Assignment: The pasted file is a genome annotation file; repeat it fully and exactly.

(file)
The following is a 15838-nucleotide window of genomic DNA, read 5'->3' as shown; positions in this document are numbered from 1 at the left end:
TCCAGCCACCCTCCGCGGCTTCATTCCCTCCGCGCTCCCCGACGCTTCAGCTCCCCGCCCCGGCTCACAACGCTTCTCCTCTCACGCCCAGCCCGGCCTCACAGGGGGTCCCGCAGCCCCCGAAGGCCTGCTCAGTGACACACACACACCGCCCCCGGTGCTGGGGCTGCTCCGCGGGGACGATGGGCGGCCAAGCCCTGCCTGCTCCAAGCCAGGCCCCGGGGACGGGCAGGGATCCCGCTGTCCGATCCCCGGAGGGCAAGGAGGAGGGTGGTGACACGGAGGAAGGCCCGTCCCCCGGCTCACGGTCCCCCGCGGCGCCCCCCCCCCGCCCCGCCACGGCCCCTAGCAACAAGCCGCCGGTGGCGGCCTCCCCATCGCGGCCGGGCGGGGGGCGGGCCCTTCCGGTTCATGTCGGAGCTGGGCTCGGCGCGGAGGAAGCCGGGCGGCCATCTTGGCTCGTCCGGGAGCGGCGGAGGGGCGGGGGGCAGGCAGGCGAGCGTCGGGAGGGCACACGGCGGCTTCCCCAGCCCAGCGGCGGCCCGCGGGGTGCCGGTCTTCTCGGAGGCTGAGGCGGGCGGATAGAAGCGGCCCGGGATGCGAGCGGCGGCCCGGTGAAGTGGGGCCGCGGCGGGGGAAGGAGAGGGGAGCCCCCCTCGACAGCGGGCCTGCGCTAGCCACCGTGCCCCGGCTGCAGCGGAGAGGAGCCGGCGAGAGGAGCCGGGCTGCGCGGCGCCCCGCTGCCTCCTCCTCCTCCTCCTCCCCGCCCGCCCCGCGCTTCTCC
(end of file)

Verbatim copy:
The following is a 15838-nucleotide window of genomic DNA, read 5'->3' as shown; positions in this document are numbered from 1 at the left end:
TCCAGCCACCCTCCGCGGCTTCATTCCCTCCGCGCTCCCCGACGCTTCAGCTCCCCGCCCCGGCTCACAACGCTTCTCCTCTCACGCCCAGCCCGGCCTCACAGGGGGTCCCGCAGCCCCCGAAGGCCTGCTCAGTGACACACACACACCGCCCCCGGTGCTGGGGCTGCTCCGCGGGGACGATGGGCGGCCAAGCCCTGCCTGCTCCAAGCCAGGCCCCGGGGACGGGCAGGGATCCCGCTGTCCGATCCCCGGAGGGCAAGGAGGAGGGTGGTGACACGGAGGAAGGCCCGTCCCCCGGCTCACGGTCCCCCGCGGCGCCCCCCCCCCGCCCCGCCACGGCCCCTAGCAACAAGCCGCCGGTGGCGGCCTCCCCATCGCGGCCGGGCGGGGGGCGGGCCCTTCCGGTTCATGTCGGAGCTGGGCTCGGCGCGGAGGAAGCCGGGCGGCCATCTTGGCTCGTCCGGGAGCGGCGGAGGGGCGGGGGGCAGGCAGGCGAGCGTCGGGAGGGCACACGGCGGCTTCCCCAGCCCAGCGGCGGCCCGCGGGGTGCCGGTCTTCTCGGAGGCTGAGGCGGGCGGATAGAAGCGGCCCGGGATGCGAGCGGCGGCCCGGTGAAGTGGGGCCGCGGCGGGGGAAGGAGAGGGGAGCCCCCCTCGACAGCGGGCCTGCGCTAGCCACCGTGCCCCGGCTGCAGCGGAGAGGAGCCGGCGAGAGGAGCCGGGCTGCGCGGCGCCCCGCTGCCTCCTCCTCCTCCTCCTCCCCGCCCGCCCCGCGCTTCTCC